|Frisian Course||Extended version
by Pyt Kramer
|Ook in Nederlands
Back to: English.htm
about the background of the applied language immersion
method can be found at
This course is the extended form of the course
of seven lessons I had on this place since May 2000.
That course was rather well visited: out of 859 people visiting
page 1 of the English version 121 downloaded all lessons. For the
Dutch version these numbers were 185 and 41 (Yahoo Stats 4th
I also got a number of e-mails encouraging me to complete the course and some gave valuable remarks.
I first added seven new lessons in order to include the 197 most frequent words in Frisian, thus covering 65% of daily speech. In between many other words and forms flew in in order to make good talks; the word index now contains 525 of them. I hope that in this way one will obtain a good starting knowledge of practical speech. A last lesson will treat some special objects.
For all lessons I considerably increased the
number of exercises*, thus giving the user the possibility to
work with the language themselves in order to get more feeling
for it. Already from the first simple lesson on one is urged to
join a talk!
*) There are over 600 exercises in total, more than half of it being "programmed", that is with built-in correction.
For each lesson one may call a seperate word
index showing the newly acquired words with the English
translation in the proper text and possible remarks concerning
more general use.
Also a "growing grammar" is available, where the new words are arranged in a grammatical scheme, resulting in a general "grown grammar" at the end, with a special survey on verb inflection and numbers.
At any time the first appearance of a word or a meaning in the course can be found by the alphabetical index.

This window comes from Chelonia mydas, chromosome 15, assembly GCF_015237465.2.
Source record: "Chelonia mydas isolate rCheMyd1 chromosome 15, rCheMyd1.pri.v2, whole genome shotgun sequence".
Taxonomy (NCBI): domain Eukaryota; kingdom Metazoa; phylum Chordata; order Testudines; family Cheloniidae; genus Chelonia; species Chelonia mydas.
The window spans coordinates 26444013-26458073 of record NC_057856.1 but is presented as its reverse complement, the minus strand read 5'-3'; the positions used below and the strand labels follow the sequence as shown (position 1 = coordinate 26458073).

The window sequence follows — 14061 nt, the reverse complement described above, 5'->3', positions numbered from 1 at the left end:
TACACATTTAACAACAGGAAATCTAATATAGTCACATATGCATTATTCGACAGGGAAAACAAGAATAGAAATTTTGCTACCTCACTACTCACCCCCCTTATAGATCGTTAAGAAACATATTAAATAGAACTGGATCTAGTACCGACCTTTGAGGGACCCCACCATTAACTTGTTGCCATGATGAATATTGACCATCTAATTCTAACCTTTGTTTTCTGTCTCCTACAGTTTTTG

Also surveys are available of Frisian spelling and of pronunciation.
During the making of this course I made much
use of the new Frisian-English Dictionary by Anne
Dykstra, Ljouwert 2000 (Fryske Akademy/ Wurdboeken),
and of the Frisian Reference Grammar by Pieter Meijes Tiersma, Ljouwert 1999 (Fryske Akademy/ Taal- en Letterkunde).
My shining example were the on-line courses in Breton.
For the exercises I owe a lot to my experience as a teacher for Dutch as a second language for foreigners.
About the scheme of the course: Starting with a quite simple
text in the first lesson, the level is gradually increased during
the course. In each lesson the student is first subjected to
Frisian speech without written text, after which he is asked a
few questions in order to encourage his enterprise. Then he is
asked to say after a speaker and to play that role in a talk. So
the right pronunciation is exercised without being hampered by
the written text and one may already get a better feeling for the
contents and obtain the ability to answer. This will be more the
case in the later lessons, where the texts are too long to be
well remembered, which forces the user to improvise.
The same is repeated with the written text, where the student is asked to consult the vocabulary of new words and his growing grammar. After that follows a number of exercitions, like translating, understanding, true/ not true, making a good sentence, type the right word, and write and speak. So the student is intensively occupied with each text in order to learn the language in a natural way.
For the sake of clarity, separable verbs have always been written apart, e.g. fierder gean instead of fierdergean.
West Frisian shows small dialectic variation. This course is based on standard Frisian, actually being the language of the central part of the province. Some variations are indicated as SE (south-east), NW (north-west).
When you have any further remarks, then please do not hesitate
That applies also for technical problems.
4th of June 2001, Pyt Kramer
|How do you pronounce Fryslân?||Top|
Since a few years Fryslân is the official name of the former province Friesland. As a consequence you hear many dignitaries using this name and that can only be applauded.
More's the pity often a failure is made in pronouncing this name and that is caused by the fact that it can be pronounced in two ways:
1. With a normal n: [Fryslân]
That is the usual pronunciation of the word on itself or in front of vowels, or in front of d, h, n or t.
2. With a nasal â: [Fryslâñ]
The last pronunciation applies only in front of the other consonants: b, f, g, j, k, l, m, ng, p, r, s, v, w, z.
sûnt 7 july 2001